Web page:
Therefore, the trial court erred in denying defendants' motion for summary disposition on this ground. Because our analysis disposes of the lawsuit, we decline to address defendants' alternate arguments regarding plaintiffs' failure to state a claim.17
In essence, plaintiffs' suit here is about whether prisoners can seek a remedy under the ELCRA. We do not pass judgment on the validity of the underlying claims of this lawsuit. Although the ELCRA may not be among the avenues through which plaintiffs can seek monetary redress for their alleged injuries, as discussed supra, this fact alone does not render the statute unconstitutional, nor does it preclude plaintiffs from pursuing remedies available to them through other legal avenues.
Plaintiffs' claim that each of them was sexually assaulted while in a correctional facility would, if proven, amount to extremely egregious and reprehensible conduct by defendants. But, this case concerns only plaintiffs' ability to sue for damages under the ELCRA, as opposed to addressing their grievances pursuant to other civil or constitutional remedies that may exist.18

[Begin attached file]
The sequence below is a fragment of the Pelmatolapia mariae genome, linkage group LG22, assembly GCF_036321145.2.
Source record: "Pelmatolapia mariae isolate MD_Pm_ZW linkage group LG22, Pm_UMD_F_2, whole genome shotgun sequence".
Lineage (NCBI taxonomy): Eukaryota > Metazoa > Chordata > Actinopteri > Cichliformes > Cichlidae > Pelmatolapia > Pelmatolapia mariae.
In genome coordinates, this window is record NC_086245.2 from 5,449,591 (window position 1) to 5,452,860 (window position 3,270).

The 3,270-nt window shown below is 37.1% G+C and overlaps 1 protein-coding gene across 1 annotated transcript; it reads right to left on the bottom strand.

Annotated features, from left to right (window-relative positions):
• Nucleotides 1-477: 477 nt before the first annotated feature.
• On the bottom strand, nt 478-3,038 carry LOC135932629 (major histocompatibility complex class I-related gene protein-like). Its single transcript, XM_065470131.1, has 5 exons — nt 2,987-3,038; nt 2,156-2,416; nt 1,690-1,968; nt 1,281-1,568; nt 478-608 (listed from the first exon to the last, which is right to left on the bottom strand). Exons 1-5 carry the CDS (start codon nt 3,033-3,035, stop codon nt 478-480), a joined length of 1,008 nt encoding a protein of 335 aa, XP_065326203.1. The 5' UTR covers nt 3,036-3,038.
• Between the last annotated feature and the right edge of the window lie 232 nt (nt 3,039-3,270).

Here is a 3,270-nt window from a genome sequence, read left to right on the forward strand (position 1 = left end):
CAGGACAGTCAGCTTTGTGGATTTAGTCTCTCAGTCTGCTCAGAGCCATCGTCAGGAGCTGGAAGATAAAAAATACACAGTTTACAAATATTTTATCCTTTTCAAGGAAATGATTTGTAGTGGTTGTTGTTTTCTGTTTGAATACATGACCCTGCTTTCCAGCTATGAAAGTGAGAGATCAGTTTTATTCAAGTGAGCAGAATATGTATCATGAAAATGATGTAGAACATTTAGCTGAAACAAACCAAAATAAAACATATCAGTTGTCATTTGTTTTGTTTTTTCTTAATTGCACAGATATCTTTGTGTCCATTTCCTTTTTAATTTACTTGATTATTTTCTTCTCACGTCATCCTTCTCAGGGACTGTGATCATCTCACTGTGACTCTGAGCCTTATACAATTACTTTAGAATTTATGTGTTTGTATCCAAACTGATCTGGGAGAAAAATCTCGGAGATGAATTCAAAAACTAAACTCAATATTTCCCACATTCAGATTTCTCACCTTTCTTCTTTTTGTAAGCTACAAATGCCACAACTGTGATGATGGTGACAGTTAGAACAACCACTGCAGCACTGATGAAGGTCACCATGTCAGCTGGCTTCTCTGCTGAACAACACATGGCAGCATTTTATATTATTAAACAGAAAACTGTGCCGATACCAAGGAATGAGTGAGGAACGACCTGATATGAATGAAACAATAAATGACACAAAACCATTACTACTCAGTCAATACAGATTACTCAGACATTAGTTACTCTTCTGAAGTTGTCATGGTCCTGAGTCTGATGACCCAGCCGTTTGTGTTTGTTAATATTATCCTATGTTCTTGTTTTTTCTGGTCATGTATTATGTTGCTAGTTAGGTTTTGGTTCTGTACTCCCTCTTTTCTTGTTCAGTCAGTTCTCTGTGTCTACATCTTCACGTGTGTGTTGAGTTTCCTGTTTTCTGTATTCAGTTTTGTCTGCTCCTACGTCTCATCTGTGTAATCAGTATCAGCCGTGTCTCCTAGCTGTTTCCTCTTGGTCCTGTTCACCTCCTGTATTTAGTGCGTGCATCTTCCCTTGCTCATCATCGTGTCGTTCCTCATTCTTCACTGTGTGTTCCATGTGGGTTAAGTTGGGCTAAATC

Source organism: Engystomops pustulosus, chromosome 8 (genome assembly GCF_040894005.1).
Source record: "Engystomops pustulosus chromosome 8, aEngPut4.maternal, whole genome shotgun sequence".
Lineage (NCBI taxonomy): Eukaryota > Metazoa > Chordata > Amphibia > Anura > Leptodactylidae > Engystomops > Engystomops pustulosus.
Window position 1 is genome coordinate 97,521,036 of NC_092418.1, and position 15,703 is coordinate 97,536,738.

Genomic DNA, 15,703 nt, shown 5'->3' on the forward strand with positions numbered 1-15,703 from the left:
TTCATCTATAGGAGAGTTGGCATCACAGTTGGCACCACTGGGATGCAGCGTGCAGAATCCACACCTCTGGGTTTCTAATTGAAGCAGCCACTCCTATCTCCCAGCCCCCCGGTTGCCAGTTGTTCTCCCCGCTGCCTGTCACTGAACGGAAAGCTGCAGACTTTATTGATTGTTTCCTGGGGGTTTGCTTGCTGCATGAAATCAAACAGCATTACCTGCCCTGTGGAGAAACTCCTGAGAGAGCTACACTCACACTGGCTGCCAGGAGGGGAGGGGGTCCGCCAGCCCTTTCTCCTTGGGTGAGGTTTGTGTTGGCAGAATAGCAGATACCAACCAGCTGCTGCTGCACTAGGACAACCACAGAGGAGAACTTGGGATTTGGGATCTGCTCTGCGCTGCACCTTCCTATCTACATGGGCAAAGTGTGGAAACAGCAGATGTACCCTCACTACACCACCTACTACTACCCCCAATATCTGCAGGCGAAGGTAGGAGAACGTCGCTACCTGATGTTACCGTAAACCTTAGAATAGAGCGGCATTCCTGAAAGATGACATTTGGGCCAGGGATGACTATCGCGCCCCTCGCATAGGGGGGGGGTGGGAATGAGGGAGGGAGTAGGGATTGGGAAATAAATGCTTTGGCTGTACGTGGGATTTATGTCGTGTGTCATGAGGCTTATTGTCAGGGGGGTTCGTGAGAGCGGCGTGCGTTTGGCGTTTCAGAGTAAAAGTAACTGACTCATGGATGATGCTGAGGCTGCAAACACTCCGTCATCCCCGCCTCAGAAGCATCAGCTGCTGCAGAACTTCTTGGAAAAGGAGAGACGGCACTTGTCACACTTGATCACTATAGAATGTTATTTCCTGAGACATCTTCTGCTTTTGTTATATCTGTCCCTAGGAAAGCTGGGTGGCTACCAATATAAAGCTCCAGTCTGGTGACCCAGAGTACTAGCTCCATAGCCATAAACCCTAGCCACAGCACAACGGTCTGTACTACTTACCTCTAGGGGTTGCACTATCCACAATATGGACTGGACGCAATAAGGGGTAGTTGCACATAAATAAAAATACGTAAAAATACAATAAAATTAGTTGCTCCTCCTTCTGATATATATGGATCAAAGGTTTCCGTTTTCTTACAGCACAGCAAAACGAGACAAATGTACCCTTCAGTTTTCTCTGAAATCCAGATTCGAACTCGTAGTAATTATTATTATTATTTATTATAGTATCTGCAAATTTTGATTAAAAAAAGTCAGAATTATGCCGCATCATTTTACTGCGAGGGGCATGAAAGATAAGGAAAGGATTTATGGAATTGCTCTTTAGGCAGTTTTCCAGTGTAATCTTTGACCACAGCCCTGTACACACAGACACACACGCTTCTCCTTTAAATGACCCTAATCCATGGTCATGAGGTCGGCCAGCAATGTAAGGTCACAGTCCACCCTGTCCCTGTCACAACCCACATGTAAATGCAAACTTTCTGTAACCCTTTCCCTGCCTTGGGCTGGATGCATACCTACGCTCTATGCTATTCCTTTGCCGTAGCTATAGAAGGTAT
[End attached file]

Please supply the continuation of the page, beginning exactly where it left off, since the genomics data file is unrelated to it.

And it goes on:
In fact, plaintiffs already have initiated a companion case in a federal court action under 42 USC § 1983. In addition, plaintiffs could again choose to seek relief under the PLRA. Additionally, they could seek injunctive relief pursuant to a constitutional action, or initiate individual tort claims. Sharp v. Lansing, 464 Mich. 792, 801; 629 NW2d 873 (2001). Thus, while prisoner lawsuits relating to correctional facilities as places of public service are precluded under the ELCRA, plaintiffs' inability to sue under this statute does not preclude them from seeking redress for the serious wrongs they are alleging through any other avenues that may be available to them.19 Nor are plaintiffs, or others, precluded from seeking a legislative change to the ELCRA to allow prisoner public service lawsuits under the statute.20